Torchlight II captures all the flavor and excitement of the original game – while expanding the world and adding much needed features, including the additions of online and local co-op, and four new character classes. Furthermore you are no longer confined to the tunnels below the town of Torchlight. Instead, you’ll travel across a vast open world with numerous towns. The game world is still randomized so you’ll find new surprises each time you play.
Torchlight II picks up a few years after the original game, as one of the protagonists from the first game, the Alchemist, has turned evil and is wondering Heart of Ordrak in order to extract power from various magical beings. The game’s scenario is typical and probably forgettable, being there just to introduce you to the game’s world and its frantic action.
Before you begin your quest in Torchlight II you get to choose out of four classes. These consist of the Embermage, a spellcaster that can control the powers of, fire, ice and thunder, the Berserker, a barbarian warrior that specializes in battles and can call animal spirits to fight by his side, the Engineer a heavyweight warrior who uses cannons and other mechanical equipment, and the Outlander, a flexible fighter that seems to know much about martial arts but has a hint for fighting from a distance and using magic.
What makes Torchlight great is that you are never really just limited to these roles, indeed outside the box class construction is supported by different skill trees. You can for example become a Berserker who focuses on summoning and strength of magic rather than speedy DPS. Developing your character is done through 4 basic stats, Strength, Dexterity, Focus and Vitality. For every class you get to choose out of 21 skills that require you to reach a certain level in the game to fully unlock. Each of these 21 skills are also divided into three sub-categories, and also require a certain level of in-game experience to fully unlock.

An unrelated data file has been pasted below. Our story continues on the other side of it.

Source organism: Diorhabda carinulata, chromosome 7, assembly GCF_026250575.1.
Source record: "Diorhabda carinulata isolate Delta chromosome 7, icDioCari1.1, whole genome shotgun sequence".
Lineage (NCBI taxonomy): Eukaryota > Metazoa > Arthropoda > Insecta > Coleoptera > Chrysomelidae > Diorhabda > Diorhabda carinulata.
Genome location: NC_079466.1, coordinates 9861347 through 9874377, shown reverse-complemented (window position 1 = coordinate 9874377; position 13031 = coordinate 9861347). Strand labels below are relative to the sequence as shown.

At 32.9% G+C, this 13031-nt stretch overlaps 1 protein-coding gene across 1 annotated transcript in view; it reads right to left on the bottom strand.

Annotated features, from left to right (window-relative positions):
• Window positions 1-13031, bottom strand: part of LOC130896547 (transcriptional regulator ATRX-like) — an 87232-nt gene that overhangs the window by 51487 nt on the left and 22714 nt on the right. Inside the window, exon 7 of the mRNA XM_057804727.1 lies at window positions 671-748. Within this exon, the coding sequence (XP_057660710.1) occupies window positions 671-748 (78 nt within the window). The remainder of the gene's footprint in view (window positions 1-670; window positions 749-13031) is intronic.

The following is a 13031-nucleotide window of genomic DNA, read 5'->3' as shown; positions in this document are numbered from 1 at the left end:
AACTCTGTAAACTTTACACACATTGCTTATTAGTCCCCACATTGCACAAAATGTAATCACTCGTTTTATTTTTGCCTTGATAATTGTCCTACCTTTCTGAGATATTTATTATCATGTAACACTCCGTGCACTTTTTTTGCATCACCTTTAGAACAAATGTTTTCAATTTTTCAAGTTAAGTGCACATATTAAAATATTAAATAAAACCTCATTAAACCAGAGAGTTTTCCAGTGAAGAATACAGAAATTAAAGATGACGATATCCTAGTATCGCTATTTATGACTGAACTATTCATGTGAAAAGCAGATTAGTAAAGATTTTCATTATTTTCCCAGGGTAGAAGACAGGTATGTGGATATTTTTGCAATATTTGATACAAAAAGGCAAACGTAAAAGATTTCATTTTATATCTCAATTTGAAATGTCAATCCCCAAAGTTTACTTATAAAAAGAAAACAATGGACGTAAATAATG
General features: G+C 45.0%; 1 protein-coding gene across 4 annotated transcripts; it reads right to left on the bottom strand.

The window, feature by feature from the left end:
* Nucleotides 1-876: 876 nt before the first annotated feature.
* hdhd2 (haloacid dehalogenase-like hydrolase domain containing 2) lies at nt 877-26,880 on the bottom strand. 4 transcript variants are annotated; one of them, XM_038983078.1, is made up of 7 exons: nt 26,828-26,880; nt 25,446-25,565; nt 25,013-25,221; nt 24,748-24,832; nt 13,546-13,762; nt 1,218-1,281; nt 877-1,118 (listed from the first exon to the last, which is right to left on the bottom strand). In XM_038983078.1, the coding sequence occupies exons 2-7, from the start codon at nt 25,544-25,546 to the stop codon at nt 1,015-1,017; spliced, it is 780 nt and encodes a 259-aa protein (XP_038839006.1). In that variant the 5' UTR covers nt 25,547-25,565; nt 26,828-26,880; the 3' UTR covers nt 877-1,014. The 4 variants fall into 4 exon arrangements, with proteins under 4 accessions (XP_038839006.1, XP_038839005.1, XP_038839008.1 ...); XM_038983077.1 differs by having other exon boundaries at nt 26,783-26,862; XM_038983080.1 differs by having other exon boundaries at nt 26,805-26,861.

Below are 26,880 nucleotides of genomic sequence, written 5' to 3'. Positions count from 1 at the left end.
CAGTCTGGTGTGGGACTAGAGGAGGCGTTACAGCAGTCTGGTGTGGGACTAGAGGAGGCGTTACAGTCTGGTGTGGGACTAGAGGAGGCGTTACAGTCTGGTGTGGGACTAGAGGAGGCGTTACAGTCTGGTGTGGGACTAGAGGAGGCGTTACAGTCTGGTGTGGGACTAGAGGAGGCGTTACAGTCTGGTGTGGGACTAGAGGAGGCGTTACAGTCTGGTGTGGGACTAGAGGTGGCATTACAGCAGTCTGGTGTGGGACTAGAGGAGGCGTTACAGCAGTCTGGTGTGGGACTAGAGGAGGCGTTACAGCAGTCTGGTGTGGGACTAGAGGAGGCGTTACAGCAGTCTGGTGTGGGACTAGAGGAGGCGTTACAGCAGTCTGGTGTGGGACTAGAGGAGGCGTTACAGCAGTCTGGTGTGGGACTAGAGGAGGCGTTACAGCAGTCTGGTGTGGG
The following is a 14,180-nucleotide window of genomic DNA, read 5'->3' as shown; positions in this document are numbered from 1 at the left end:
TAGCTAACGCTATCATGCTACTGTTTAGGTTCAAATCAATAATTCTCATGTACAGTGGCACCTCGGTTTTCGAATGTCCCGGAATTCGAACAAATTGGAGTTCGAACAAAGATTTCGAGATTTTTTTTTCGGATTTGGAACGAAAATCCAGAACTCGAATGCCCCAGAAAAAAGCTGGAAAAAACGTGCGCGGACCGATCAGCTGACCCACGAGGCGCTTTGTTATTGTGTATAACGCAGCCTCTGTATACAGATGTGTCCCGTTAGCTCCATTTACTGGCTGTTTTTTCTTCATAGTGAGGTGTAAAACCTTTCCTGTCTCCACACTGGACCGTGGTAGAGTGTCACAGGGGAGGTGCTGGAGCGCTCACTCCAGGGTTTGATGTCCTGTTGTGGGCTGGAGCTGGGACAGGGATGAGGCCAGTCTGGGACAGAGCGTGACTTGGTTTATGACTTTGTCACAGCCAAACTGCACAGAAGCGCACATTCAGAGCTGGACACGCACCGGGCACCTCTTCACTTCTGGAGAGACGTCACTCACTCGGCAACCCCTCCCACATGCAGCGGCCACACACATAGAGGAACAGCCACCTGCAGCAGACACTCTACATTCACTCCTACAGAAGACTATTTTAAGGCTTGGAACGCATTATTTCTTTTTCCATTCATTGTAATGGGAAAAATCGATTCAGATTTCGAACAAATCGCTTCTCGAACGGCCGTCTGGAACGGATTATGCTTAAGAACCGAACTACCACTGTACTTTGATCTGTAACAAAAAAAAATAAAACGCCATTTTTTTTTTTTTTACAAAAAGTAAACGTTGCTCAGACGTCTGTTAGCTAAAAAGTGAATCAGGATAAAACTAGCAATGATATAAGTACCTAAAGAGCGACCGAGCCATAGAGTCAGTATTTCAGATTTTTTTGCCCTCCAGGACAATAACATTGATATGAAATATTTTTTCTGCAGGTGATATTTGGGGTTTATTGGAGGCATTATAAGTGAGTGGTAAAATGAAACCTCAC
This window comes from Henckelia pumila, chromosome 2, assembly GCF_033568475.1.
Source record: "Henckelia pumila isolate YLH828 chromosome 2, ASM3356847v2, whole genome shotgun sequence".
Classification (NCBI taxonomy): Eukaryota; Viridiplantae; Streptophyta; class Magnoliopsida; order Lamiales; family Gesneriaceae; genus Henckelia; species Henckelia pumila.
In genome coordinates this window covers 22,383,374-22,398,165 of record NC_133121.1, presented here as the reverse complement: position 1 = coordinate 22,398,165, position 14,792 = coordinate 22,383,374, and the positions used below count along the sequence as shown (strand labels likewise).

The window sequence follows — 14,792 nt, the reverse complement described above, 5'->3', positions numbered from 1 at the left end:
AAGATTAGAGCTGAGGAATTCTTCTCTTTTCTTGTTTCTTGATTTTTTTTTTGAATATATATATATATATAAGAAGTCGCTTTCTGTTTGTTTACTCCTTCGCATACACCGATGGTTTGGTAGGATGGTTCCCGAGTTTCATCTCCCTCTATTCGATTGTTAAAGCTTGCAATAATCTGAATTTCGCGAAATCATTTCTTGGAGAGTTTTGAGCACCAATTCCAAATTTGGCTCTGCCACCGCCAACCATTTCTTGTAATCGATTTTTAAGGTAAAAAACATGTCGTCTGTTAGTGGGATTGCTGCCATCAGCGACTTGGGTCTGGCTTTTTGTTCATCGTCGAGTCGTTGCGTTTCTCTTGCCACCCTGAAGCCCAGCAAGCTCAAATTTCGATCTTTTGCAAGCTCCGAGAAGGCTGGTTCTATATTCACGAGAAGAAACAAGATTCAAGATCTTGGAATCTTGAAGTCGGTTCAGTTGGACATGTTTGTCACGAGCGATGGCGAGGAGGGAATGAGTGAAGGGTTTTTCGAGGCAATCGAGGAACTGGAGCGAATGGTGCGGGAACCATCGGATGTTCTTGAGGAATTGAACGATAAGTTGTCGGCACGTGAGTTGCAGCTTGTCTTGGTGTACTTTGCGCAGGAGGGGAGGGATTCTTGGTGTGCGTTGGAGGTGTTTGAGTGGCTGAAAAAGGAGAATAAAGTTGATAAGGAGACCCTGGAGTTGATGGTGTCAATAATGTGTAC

Besides these 21 skills, you can also use 9 passive abilities like powers, Enchantments, or Spells that function without a user command. The loot system is as you might expect too, green is a magic item, blue is more powerful, purple is a set item, yellow is a unique item and red is legendary. You can have up to 13 skills at your fingertips, and combat situations may motivate you to use many of them, as you face ethereal wolves and warriors, heavily armored dwarven automatons, and gargoyles that swoop into the air and come crashing back down.
While creating your character you also get to choose one pet out of eight ranging from dogs or cats to wolves, hawks, or even a sort of mini-Velociraptor, that will accompany you during the game. The pet you choose is not just a decorating element; it participates in battles, and can be equipped with various tools, something that will not improve its statistics but will also take some weight out of your shoulders as you can put every secondary item you’ll find in its inventory.
If you find yourself in the verge of not having enough empty space then you can send the pet in the town and have it sell these items gaining you valuable cash. You can even create a wish-list of objects, most likely healing potions or scrolls, and send your pet to buy them in just a couple of minutes. Leveling up is probably the best and deepest facet of this game.
Control-wise Torchlight is pretty straightforward. Your left mouse button can be assigned either the default attacks for your equipped weapons, or a specific skill. The right mouse button can be assigned two skills (and pressing a key switches between them.) Then each of numbers 1-0 on the keyboard may be assigned their own skill or item as well. Thankfully Runic assigned individual keys on the keyboard for using your best health and mana potions, so that frees up your skill bar during gameplay.